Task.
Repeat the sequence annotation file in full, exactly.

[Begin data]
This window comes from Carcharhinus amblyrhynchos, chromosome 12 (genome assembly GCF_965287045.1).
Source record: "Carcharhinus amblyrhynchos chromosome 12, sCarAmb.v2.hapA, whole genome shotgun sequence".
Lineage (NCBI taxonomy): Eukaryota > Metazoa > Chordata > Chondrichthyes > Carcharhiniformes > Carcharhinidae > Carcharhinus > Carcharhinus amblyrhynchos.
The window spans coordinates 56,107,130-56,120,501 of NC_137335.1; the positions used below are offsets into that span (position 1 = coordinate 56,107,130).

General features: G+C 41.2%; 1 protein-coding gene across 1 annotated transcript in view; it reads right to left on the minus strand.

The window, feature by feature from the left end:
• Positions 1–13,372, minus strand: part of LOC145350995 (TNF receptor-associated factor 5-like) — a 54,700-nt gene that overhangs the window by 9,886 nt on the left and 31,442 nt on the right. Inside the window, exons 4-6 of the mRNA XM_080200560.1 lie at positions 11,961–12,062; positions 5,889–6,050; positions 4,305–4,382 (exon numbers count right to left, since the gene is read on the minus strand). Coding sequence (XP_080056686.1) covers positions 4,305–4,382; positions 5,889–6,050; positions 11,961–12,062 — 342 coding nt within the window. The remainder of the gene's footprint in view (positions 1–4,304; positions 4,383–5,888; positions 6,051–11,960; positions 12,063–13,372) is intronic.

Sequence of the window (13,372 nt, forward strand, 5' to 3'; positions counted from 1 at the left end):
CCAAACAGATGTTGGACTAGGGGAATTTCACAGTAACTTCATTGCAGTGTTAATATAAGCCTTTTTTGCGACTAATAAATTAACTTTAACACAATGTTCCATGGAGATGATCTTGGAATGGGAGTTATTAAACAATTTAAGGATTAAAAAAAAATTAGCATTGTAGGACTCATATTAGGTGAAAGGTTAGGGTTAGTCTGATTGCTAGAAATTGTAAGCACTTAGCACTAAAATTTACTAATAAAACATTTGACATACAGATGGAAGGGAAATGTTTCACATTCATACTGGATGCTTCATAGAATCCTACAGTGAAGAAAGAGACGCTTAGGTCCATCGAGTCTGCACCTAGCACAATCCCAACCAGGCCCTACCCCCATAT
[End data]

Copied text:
This window comes from Carcharhinus amblyrhynchos, chromosome 12 (genome assembly GCF_965287045.1).
Source record: "Carcharhinus amblyrhynchos chromosome 12, sCarAmb.v2.hapA, whole genome shotgun sequence".
Lineage (NCBI taxonomy): Eukaryota > Metazoa > Chordata > Chondrichthyes > Carcharhiniformes > Carcharhinidae > Carcharhinus > Carcharhinus amblyrhynchos.
The window spans coordinates 56,107,130-56,120,501 of NC_137335.1; the positions used below are offsets into that span (position 1 = coordinate 56,107,130).

General features: G+C 41.2%; 1 protein-coding gene across 1 annotated transcript in view; it reads right to left on the minus strand.

The window, feature by feature from the left end:
• Positions 1–13,372, minus strand: part of LOC145350995 (TNF receptor-associated factor 5-like) — a 54,700-nt gene that overhangs the window by 9,886 nt on the left and 31,442 nt on the right. Inside the window, exons 4-6 of the mRNA XM_080200560.1 lie at positions 11,961–12,062; positions 5,889–6,050; positions 4,305–4,382 (exon numbers count right to left, since the gene is read on the minus strand). Coding sequence (XP_080056686.1) covers positions 4,305–4,382; positions 5,889–6,050; positions 11,961–12,062 — 342 coding nt within the window. The remainder of the gene's footprint in view (positions 1–4,304; positions 4,383–5,888; positions 6,051–11,960; positions 12,063–13,372) is intronic.

Sequence of the window (13,372 nt, forward strand, 5' to 3'; positions counted from 1 at the left end):
CCAAACAGATGTTGGACTAGGGGAATTTCACAGTAACTTCATTGCAGTGTTAATATAAGCCTTTTTTGCGACTAATAAATTAACTTTAACACAATGTTCCATGGAGATGATCTTGGAATGGGAGTTATTAAACAATTTAAGGATTAAAAAAAAATTAGCATTGTAGGACTCATATTAGGTGAAAGGTTAGGGTTAGTCTGATTGCTAGAAATTGTAAGCACTTAGCACTAAAATTTACTAATAAAACATTTGACATACAGATGGAAGGGAAATGTTTCACATTCATACTGGATGCTTCATAGAATCCTACAGTGAAGAAAGAGACGCTTAGGTCCATCGAGTCTGCACCTAGCACAATCCCAACCAGGCCCTACCCCCATAT